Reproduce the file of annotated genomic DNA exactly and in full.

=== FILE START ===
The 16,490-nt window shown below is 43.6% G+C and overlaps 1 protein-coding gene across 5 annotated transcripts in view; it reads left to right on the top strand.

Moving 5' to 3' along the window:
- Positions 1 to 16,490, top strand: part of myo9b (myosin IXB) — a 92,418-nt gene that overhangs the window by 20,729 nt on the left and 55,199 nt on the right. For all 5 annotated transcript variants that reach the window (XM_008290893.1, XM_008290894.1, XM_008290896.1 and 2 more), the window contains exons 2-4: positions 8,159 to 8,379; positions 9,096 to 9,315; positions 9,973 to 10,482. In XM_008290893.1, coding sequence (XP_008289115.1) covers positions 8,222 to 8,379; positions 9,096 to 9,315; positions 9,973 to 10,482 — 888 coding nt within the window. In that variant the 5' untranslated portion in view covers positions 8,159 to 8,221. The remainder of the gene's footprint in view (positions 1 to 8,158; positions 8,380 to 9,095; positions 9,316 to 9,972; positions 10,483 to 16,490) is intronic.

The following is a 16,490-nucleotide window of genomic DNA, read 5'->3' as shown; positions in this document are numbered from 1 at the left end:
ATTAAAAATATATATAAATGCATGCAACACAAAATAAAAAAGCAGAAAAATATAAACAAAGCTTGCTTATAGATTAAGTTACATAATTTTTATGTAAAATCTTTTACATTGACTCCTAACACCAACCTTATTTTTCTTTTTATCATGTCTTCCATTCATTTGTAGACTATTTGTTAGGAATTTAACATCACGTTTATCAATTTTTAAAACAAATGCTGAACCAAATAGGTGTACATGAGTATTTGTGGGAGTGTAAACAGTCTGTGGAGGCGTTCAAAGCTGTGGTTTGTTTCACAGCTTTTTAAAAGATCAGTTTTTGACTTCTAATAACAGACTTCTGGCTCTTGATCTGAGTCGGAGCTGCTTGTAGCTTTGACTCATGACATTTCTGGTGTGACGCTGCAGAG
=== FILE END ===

The 16,490-nt window shown below is 43.6% G+C and overlaps 1 protein-coding gene across 5 annotated transcripts in view; it reads left to right on the top strand.

Moving 5' to 3' along the window:
- Positions 1 to 16,490, top strand: part of myo9b (myosin IXB) — a 92,418-nt gene that overhangs the window by 20,729 nt on the left and 55,199 nt on the right. For all 5 annotated transcript variants that reach the window (XM_008290893.1, XM_008290894.1, XM_008290896.1 and 2 more), the window contains exons 2-4: positions 8,159 to 8,379; positions 9,096 to 9,315; positions 9,973 to 10,482. In XM_008290893.1, coding sequence (XP_008289115.1) covers positions 8,222 to 8,379; positions 9,096 to 9,315; positions 9,973 to 10,482 — 888 coding nt within the window. In that variant the 5' untranslated portion in view covers positions 8,159 to 8,221. The remainder of the gene's footprint in view (positions 1 to 8,158; positions 8,380 to 9,095; positions 9,316 to 9,972; positions 10,483 to 16,490) is intronic.

The following is a 16,490-nucleotide window of genomic DNA, read 5'->3' as shown; positions in this document are numbered from 1 at the left end:
ATTAAAAATATATATAAATGCATGCAACACAAAATAAAAAAGCAGAAAAATATAAACAAAGCTTGCTTATAGATTAAGTTACATAATTTTTATGTAAAATCTTTTACATTGACTCCTAACACCAACCTTATTTTTCTTTTTATCATGTCTTCCATTCATTTGTAGACTATTTGTTAGGAATTTAACATCACGTTTATCAATTTTTAAAACAAATGCTGAACCAAATAGGTGTACATGAGTATTTGTGGGAGTGTAAACAGTCTGTGGAGGCGTTCAAAGCTGTGGTTTGTTTCACAGCTTTTTAAAAGATCAGTTTTTGACTTCTAATAACAGACTTCTGGCTCTTGATCTGAGTCGGAGCTGCTTGTAGCTTTGACTCATGACATTTCTGGTGTGACGCTGCAGAG